Many believe manufacturers are delaying software spending due to the economy, but there is strong evidence to the contrary. In IDC’s InfoBrief, 2023 State of Manufacturing Technology Survey, sponsored by Rootstock and released in May, more than three-quarters of manufacturers (75.2%) said they plan to boost software spending over the next 12 months, with more than one-third (37.8%) planning on double-digit increases.
Among the study findings:
- Economic uncertainty is top of mind across the manufacturing industry, but many leaders are acting on digital transformation priorities now to competitively position themselves for when the economy takes that positive turn.
- Nearly twice as many respondents said they were concerned about keeping pace with increased orders over those worried about diminishing demand.
- The biggest fear is regarding continued disruptions across suppliers, transportation, and logistics, and being able to adapt to unpredictable supply chain issues is viewed as essential to success.
- The chief aspiration of digital transformation leaders is being able to leverage data to drive overall business strategy.
The AI Uprising in Manufacturing
Given these concerns, where are manufacturers considering placing their digital bets?
The meteoritic rise of Artificial Intelligence (AI) is raising questions about applications across the business, including supply chain. In the IDC survey, 34% of respondents indicated that AI represented the technology with the greatest potential impact over the next five years. This is a timely study indeed, as many manufacturing companies are completing their strategic planning season. Just as Amazon was the dominant topic in boardroom discussions a decade ago, AI in all its guises, will, no doubt, take center stage this year.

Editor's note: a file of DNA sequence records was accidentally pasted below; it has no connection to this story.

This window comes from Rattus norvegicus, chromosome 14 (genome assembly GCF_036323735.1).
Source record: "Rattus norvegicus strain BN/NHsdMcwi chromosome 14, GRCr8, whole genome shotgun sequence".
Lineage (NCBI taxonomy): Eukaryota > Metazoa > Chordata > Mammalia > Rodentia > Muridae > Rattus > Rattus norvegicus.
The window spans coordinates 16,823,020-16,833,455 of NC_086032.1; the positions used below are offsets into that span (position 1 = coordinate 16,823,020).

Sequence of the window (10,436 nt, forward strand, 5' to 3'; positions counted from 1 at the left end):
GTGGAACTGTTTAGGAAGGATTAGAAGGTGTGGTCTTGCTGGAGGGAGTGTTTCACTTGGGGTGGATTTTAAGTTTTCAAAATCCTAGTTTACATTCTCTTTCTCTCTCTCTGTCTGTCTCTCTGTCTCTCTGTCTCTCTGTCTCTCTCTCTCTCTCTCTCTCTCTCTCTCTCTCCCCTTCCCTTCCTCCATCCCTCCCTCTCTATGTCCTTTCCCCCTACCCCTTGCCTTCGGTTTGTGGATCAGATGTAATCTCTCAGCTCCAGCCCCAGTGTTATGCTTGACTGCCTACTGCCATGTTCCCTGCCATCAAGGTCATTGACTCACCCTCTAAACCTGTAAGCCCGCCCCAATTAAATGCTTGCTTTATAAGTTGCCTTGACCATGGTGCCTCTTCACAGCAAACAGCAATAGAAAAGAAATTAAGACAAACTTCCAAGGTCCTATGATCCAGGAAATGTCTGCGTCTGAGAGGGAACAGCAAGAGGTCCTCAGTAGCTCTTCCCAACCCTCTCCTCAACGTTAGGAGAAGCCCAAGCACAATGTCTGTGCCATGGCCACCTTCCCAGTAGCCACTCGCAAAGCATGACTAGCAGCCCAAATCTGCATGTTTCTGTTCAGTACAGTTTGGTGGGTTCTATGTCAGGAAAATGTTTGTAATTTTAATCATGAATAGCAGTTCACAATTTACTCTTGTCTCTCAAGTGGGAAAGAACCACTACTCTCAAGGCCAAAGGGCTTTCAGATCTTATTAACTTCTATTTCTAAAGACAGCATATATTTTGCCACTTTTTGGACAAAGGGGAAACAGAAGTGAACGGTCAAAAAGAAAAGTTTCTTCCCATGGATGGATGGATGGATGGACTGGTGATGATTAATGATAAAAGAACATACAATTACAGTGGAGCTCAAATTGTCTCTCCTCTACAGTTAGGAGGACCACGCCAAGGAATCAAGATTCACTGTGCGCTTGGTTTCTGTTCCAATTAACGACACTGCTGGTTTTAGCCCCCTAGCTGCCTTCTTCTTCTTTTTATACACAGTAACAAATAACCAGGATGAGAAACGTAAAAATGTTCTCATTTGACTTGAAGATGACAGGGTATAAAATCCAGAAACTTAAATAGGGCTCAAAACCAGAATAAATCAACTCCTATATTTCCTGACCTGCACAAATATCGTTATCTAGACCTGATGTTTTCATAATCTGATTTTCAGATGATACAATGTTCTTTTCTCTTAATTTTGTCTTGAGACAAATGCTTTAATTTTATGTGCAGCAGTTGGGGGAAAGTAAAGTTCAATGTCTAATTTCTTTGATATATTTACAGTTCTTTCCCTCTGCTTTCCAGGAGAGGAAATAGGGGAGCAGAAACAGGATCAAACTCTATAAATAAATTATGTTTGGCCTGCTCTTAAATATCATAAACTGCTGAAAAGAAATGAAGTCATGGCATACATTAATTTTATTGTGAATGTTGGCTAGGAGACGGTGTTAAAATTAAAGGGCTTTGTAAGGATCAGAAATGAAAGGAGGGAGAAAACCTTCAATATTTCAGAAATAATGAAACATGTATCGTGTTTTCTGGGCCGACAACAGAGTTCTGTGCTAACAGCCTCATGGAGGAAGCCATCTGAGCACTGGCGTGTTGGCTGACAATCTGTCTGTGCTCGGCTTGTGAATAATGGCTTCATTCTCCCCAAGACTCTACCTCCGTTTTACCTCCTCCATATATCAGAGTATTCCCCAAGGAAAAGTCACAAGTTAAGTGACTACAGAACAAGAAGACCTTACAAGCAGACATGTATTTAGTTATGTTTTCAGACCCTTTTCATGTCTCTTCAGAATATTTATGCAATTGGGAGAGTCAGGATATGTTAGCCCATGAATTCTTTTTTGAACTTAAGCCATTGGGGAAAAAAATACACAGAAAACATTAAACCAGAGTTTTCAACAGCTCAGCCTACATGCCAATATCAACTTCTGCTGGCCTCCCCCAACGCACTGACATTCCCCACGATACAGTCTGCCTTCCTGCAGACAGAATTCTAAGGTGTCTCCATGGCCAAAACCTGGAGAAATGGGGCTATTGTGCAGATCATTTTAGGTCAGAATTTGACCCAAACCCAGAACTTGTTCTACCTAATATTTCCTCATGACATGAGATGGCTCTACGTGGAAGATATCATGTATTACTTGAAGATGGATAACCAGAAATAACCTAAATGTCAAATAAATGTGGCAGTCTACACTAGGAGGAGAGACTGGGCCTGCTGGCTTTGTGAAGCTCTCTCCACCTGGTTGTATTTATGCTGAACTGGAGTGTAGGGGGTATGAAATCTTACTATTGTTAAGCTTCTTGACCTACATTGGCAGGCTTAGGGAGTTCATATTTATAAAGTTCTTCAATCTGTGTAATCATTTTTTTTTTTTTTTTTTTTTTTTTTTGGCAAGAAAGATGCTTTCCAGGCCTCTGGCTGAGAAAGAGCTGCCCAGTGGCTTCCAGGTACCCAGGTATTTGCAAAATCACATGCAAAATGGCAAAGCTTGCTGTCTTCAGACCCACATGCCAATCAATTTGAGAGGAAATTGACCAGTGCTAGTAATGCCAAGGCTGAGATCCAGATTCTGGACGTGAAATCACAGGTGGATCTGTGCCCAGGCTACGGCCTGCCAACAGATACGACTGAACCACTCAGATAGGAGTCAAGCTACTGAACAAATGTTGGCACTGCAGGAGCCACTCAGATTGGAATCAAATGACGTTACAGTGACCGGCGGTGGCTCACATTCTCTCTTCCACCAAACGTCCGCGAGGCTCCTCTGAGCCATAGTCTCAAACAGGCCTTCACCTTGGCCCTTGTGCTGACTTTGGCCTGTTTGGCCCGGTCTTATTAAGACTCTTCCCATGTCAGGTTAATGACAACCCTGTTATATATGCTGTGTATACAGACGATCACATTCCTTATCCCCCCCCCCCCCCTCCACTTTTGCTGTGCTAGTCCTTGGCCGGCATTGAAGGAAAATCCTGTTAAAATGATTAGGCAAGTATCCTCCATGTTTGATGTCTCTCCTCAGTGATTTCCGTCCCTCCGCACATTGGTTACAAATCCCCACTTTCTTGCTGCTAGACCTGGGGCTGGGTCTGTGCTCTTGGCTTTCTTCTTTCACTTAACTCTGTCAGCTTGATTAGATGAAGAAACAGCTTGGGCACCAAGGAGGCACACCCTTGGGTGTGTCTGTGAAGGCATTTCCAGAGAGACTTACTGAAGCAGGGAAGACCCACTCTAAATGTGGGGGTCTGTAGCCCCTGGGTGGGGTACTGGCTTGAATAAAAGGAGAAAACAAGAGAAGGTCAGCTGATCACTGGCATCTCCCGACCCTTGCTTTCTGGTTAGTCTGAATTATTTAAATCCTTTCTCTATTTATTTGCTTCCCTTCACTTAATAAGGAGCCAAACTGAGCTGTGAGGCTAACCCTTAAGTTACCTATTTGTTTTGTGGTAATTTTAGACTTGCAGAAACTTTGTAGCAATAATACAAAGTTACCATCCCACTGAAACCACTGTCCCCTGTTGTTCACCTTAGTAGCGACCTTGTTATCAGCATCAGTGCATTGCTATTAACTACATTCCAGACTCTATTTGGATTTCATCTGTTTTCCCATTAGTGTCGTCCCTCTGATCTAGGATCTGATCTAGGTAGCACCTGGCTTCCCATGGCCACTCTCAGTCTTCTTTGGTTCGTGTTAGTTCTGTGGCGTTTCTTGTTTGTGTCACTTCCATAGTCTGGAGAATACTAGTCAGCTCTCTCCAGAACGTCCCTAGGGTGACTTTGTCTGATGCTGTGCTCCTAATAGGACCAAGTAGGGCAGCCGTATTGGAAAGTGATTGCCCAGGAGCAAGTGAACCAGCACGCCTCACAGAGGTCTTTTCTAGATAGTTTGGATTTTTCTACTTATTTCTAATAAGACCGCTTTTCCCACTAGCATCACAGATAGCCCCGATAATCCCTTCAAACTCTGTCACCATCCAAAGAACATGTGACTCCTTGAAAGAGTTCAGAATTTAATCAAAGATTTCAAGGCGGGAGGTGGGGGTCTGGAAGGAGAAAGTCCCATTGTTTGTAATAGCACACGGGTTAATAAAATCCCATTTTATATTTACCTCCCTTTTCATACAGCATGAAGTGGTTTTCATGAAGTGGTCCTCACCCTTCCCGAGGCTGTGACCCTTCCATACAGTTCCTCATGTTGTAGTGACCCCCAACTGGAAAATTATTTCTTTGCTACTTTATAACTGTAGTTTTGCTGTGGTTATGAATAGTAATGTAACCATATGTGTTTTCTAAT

Generative AI— tools like ChatGPT—that use algorithms to create new content utilizing previously created text, audio, video, images or code— have taken the limelight. Generative AI tools are especially useful in marketing and customer engagement. Yet it is Enterprise AI, leveraging existing software platforms, that will most meaningfully transform businesses in coming years.
Enterprise AI combines artificial intelligence, machine learning, and data science in software solutions designed to collect, manage, and analyze the growing amounts of manufacturing data. The goal is to find patterns that a human may not discern independently, turn data into actionable insights, and enable automation across manufacturing processes.
These technologies are critical to decision intelligence— a growing field that enables the digitization, augmentation, and automation of business decision making. Traditional decision-making processes are often siloed and disconnected, with employees relying on spreadsheets to analyze data and come to a decision. Decision intelligence digitizes this process, allowing people to make more decisions faster, with a full view of a decision’s impact on the end-to-end value chain.
Consequently, leaders in all functions and particularly those in IT and supply chain, will need to have a point of view on Enterprise AI and where, when, and how to invest as they enter budgeting season later this year.
Enterprise AI can be utilized in various ways to enhance supply chain operations and improve overall efficiency
Here are some of the top applications to investigate for your manufacturing organization:
1) Demand Forecasting
Enterprise AI can analyze historical data and market trends to predict future demand accurately. It can provide valuable insights into customer preferences, demand patterns, and seasonality, helping companies optimize inventory levels and plan production accordingly.
2) Order Management
Potentially, Enterprise AI can streamline the entire purchasing process. It has already been used to assist end customers by recommending products based upon their past purchases and the patterns of those with similar profiles (think “People who bought this widget also bought that widget” at Amazon). It can also help in placing orders, providing real-time updates as well as handle inquiries related to order modifications, cancellations, and returns, enhancing customer service and reducing manual intervention. Ultimately, it will be used by both sides of the negotiation table.